Start the VNC server

On the remote machine:

vncserver -nevershared :9

The first time you start VNC server, you'll be prompted to create a password that you will need to supply to your VNC clients. Choose something secure!

Start the VNC client

Back on the client machine, start the VNC client for your desktop environment:

Linux clients

  1. Open Remote Desktop Viewer (Under Applications->Internet).
  2. Click Connect
  3. When prompted for the host and port you'd like to connect to, enter "localhost" and "5909".

You'll then be prompted for the password you created when you started your VNC server.

  1. Open Remote Desktop Viewer (Under the Internet menu).
  2. Under the Machine menu, click Connect (or, select the icon that looks like a grey plug)
  3. When prompted for the host and port you'd like to connect to, enter "localhost" and "5909".

You'll then be prompted for the password you created when you started your VNC server.

Windows clients

  1. Start the VNC Viewer
  2. Enter "localhost:9" in the Server box
  3. Click OK

You'll then be prompted for the password you created when you started your VNC server.

  1. Start the UltraVNC Viewer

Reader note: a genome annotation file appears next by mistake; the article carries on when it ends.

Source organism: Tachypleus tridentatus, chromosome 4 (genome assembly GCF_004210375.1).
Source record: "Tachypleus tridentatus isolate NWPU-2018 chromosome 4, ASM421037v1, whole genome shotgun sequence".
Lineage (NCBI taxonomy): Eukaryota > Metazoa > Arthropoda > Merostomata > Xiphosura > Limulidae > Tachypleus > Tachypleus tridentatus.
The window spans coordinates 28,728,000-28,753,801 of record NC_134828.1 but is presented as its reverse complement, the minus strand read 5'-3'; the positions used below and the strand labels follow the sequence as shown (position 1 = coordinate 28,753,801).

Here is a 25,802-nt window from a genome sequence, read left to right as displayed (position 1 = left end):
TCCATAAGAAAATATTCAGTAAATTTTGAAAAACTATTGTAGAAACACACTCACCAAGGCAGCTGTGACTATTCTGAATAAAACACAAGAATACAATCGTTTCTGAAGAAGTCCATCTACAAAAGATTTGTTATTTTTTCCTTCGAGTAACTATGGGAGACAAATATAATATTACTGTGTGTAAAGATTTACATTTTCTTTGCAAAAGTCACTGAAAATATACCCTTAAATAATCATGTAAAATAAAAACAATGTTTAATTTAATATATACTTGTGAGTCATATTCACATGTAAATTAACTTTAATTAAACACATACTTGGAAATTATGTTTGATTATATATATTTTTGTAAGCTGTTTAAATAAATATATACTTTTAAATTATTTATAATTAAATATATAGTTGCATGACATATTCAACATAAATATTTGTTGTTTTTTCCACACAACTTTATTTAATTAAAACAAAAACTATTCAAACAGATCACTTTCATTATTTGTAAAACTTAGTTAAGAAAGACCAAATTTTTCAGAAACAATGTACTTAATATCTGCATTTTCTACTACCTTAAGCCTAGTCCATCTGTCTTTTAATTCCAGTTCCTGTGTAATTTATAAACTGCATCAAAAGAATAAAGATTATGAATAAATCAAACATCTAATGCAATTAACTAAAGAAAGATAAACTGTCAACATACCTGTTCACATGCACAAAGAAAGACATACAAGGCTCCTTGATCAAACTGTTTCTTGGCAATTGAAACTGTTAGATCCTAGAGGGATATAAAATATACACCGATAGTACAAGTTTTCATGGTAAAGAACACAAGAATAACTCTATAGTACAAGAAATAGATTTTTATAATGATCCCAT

2. Enter "localhost:9" in the VNC Server box
  3. Click Connect

You'll then be prompted for the password you created when you started your VNC server.

Mac clients

Chicken of the VNC
  1. Start Chicken of the VNC
  2. Enter "localhost" in the Host box
  3. Enter "9" in the Display box
  4. In the Password box, enter the password you created when you started your VNC server.
  5. Click Connect

Closing down

  • Close out of your VNC client
  • Shut off the VNC server on the remote machine:
vncserver -kill :9

Advanced options

Changing your default VNC desktop environment

By default, Metacity is the default window manager for VNC sessions. If you don't explicitly choose a different window manager, your VNC desktop may be a plain X session - a terminal against a grey background, without a taskbar or menus.

To fix this, first shut down your VNC client and server, and edit your ~/.vnc/xstartup file on the remote host.

Find the line "x-window-manager &".

  • If you'd like to use KDE, change this to:
startkde &
  • If you'd like to use Gnome, change this to
gnome-wm &
gnome-panel &
nautilus --no-default-window &
gnome-cups-icon &
gnome-volume-manager &

Note: We recommend KDE for VNC sessions; we've tested several methods to invoke Gnome, and each has exhibited display or keyboard input problems. The above method was the most reliable method of invoking Gnome in cursory tests.


My VNC desktop is just an "X Desktop" window against a grey background

See "Changing your default VNC desktop environment" under "Advanced options."

I get a "display already in use" error when I start vncserver

Another vncserver is already running with that x-display number. Close the ssh tunnel and start over, choosing a new display number for <N>.

I'm getting a "connnection refused" message from the vnc client, even though the tunnel is up

Please double-check your port number values for <N>.